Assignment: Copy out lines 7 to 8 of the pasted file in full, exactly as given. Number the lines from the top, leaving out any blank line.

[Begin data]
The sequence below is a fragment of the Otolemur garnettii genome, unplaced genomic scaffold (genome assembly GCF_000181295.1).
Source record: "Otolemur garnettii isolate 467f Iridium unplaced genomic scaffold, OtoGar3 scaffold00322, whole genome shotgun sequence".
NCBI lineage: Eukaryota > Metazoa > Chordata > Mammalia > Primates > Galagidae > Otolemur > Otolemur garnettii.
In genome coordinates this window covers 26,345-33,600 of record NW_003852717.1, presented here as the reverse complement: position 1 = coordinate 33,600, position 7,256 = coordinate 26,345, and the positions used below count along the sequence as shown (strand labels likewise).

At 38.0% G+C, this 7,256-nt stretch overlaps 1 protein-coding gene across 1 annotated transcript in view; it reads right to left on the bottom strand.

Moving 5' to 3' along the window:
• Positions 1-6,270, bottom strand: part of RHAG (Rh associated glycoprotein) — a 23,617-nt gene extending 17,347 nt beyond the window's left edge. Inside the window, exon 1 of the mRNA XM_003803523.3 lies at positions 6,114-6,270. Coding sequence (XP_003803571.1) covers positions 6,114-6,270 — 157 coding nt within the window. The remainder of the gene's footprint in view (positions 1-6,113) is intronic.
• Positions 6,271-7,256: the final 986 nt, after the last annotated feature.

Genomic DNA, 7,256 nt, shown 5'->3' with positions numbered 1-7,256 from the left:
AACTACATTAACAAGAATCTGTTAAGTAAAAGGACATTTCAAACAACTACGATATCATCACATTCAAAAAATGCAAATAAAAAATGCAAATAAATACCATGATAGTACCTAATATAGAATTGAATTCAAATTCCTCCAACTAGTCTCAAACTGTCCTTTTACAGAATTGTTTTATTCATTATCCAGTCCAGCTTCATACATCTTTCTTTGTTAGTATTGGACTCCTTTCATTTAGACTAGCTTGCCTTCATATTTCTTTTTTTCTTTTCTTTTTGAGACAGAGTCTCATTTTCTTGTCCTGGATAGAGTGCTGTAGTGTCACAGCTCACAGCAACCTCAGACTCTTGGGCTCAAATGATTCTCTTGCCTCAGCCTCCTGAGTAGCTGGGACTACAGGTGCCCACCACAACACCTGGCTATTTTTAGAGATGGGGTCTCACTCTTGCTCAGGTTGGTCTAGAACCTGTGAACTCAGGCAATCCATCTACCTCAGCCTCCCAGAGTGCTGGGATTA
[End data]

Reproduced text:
• Positions 1-6,270, bottom strand: part of RHAG (Rh associated glycoprotein) — a 23,617-nt gene extending 17,347 nt beyond the window's left edge. Inside the window, exon 1 of the mRNA XM_003803523.3 lies at positions 6,114-6,270. Coding sequence (XP_003803571.1) covers positions 6,114-6,270 — 157 coding nt within the window. The remainder of the gene's footprint in view (positions 1-6,113) is intronic.
• Positions 6,271-7,256: the final 986 nt, after the last annotated feature.